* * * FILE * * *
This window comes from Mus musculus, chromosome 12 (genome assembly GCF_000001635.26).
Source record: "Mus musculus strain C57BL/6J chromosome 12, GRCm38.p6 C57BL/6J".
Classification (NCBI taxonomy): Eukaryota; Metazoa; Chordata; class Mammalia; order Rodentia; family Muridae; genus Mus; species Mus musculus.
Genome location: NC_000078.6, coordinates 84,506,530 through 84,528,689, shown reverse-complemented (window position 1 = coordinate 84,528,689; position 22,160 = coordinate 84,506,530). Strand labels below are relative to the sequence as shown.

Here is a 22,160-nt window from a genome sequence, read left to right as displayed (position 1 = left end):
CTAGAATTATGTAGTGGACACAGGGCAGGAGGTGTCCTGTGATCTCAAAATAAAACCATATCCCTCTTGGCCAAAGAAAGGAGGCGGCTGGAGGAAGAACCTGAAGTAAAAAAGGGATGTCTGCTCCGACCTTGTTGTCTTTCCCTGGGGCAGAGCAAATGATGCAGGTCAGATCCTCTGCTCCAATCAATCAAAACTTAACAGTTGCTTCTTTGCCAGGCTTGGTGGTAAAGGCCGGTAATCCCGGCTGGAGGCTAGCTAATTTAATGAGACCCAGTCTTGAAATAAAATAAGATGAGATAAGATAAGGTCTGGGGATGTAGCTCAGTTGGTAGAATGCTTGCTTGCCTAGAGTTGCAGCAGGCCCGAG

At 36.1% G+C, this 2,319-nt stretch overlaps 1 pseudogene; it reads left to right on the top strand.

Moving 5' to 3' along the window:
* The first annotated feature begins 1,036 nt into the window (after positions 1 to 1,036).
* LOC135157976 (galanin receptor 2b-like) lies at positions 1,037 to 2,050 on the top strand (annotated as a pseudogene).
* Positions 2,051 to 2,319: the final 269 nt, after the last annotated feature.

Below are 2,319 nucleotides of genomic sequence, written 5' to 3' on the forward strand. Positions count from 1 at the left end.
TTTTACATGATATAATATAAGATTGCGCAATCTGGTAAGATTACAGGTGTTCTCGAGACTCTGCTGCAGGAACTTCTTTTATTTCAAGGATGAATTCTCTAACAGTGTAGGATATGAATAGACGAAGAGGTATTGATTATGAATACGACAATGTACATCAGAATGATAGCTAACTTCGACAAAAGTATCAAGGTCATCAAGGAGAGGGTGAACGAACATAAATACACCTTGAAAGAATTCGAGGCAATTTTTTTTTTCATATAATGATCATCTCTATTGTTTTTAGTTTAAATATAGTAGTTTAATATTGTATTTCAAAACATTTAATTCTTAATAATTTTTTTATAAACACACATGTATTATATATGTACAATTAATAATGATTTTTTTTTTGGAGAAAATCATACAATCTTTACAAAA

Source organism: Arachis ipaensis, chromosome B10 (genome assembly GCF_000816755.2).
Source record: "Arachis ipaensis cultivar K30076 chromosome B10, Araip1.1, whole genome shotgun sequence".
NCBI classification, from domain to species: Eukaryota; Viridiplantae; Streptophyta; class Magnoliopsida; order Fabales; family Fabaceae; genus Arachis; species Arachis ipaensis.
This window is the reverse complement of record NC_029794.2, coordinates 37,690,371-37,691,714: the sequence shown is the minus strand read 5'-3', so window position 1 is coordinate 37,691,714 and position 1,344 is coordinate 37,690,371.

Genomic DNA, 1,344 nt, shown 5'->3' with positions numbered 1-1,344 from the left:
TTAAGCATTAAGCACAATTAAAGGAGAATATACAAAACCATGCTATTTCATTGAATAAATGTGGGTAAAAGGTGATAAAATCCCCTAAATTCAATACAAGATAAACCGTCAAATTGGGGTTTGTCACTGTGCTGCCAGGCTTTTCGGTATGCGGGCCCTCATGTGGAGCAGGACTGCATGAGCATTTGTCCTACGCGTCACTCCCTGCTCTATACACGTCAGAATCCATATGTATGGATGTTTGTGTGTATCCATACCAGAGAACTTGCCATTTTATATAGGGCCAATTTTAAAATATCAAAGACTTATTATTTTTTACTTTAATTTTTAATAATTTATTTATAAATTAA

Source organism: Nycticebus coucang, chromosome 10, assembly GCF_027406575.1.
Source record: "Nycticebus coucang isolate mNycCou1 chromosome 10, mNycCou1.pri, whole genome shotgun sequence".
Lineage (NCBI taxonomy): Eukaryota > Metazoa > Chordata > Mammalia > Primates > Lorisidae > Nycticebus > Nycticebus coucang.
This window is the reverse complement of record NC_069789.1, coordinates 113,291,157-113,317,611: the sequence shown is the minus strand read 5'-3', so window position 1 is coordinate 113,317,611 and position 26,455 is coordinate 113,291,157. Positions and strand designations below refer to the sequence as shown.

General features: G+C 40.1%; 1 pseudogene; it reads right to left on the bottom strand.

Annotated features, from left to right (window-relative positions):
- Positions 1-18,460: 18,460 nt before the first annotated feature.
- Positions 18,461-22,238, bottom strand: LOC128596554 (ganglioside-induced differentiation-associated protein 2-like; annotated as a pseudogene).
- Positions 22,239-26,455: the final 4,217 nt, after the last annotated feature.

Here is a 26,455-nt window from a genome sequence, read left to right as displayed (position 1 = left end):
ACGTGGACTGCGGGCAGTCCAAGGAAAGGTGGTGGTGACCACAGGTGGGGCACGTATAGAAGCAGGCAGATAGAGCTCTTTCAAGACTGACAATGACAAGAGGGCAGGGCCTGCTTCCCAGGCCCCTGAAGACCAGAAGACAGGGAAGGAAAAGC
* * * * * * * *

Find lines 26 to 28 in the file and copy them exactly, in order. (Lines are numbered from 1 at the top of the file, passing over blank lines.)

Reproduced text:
- Positions 1-18,460: 18,460 nt before the first annotated feature.
- Positions 18,461-22,238, bottom strand: LOC128596554 (ganglioside-induced differentiation-associated protein 2-like; annotated as a pseudogene).
- Positions 22,239-26,455: the final 4,217 nt, after the last annotated feature.